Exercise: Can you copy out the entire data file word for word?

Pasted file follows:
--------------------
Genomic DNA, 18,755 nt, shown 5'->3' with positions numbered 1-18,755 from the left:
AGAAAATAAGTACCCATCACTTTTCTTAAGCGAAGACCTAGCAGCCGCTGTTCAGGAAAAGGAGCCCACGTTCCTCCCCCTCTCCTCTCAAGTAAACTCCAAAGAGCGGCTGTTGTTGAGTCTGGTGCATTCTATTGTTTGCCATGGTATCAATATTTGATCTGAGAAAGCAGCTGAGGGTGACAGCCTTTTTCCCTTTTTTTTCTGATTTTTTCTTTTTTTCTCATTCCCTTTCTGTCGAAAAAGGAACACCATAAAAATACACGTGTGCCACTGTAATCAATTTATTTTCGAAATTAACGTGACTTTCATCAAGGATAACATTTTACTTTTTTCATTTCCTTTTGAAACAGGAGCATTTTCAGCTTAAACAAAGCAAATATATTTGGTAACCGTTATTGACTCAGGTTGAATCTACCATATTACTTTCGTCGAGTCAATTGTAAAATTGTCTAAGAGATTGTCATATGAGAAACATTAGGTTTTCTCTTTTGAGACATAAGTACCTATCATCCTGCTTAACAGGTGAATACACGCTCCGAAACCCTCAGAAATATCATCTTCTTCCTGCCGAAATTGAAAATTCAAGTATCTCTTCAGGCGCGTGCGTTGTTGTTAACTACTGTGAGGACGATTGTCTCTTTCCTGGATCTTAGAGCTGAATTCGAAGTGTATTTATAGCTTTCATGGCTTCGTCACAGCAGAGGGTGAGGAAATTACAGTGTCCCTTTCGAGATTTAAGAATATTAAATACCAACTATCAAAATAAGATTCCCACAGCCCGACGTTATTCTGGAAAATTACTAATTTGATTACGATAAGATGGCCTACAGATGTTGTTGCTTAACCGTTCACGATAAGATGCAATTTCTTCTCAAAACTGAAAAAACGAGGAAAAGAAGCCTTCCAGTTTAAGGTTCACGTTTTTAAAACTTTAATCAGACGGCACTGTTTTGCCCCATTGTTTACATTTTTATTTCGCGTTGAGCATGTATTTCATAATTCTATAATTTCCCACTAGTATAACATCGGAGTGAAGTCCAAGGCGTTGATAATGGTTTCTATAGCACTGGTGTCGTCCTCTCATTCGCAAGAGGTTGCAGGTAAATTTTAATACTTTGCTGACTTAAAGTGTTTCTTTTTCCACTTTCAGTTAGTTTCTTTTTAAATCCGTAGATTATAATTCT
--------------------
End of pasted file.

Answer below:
Genomic DNA, 18,755 nt, shown 5'->3' with positions numbered 1-18,755 from the left:
AGAAAATAAGTACCCATCACTTTTCTTAAGCGAAGACCTAGCAGCCGCTGTTCAGGAAAAGGAGCCCACGTTCCTCCCCCTCTCCTCTCAAGTAAACTCCAAAGAGCGGCTGTTGTTGAGTCTGGTGCATTCTATTGTTTGCCATGGTATCAATATTTGATCTGAGAAAGCAGCTGAGGGTGACAGCCTTTTTCCCTTTTTTTTCTGATTTTTTCTTTTTTTCTCATTCCCTTTCTGTCGAAAAAGGAACACCATAAAAATACACGTGTGCCACTGTAATCAATTTATTTTCGAAATTAACGTGACTTTCATCAAGGATAACATTTTACTTTTTTCATTTCCTTTTGAAACAGGAGCATTTTCAGCTTAAACAAAGCAAATATATTTGGTAACCGTTATTGACTCAGGTTGAATCTACCATATTACTTTCGTCGAGTCAATTGTAAAATTGTCTAAGAGATTGTCATATGAGAAACATTAGGTTTTCTCTTTTGAGACATAAGTACCTATCATCCTGCTTAACAGGTGAATACACGCTCCGAAACCCTCAGAAATATCATCTTCTTCCTGCCGAAATTGAAAATTCAAGTATCTCTTCAGGCGCGTGCGTTGTTGTTAACTACTGTGAGGACGATTGTCTCTTTCCTGGATCTTAGAGCTGAATTCGAAGTGTATTTATAGCTTTCATGGCTTCGTCACAGCAGAGGGTGAGGAAATTACAGTGTCCCTTTCGAGATTTAAGAATATTAAATACCAACTATCAAAATAAGATTCCCACAGCCCGACGTTATTCTGGAAAATTACTAATTTGATTACGATAAGATGGCCTACAGATGTTGTTGCTTAACCGTTCACGATAAGATGCAATTTCTTCTCAAAACTGAAAAAACGAGGAAAAGAAGCCTTCCAGTTTAAGGTTCACGTTTTTAAAACTTTAATCAGACGGCACTGTTTTGCCCCATTGTTTACATTTTTATTTCGCGTTGAGCATGTATTTCATAATTCTATAATTTCCCACTAGTATAACATCGGAGTGAAGTCCAAGGCGTTGATAATGGTTTCTATAGCACTGGTGTCGTCCTCTCATTCGCAAGAGGTTGCAGGTAAATTTTAATACTTTGCTGACTTAAAGTGTTTCTTTTTCCACTTTCAGTTAGTTTCTTTTTAAATCCGTAGATTATAATTCT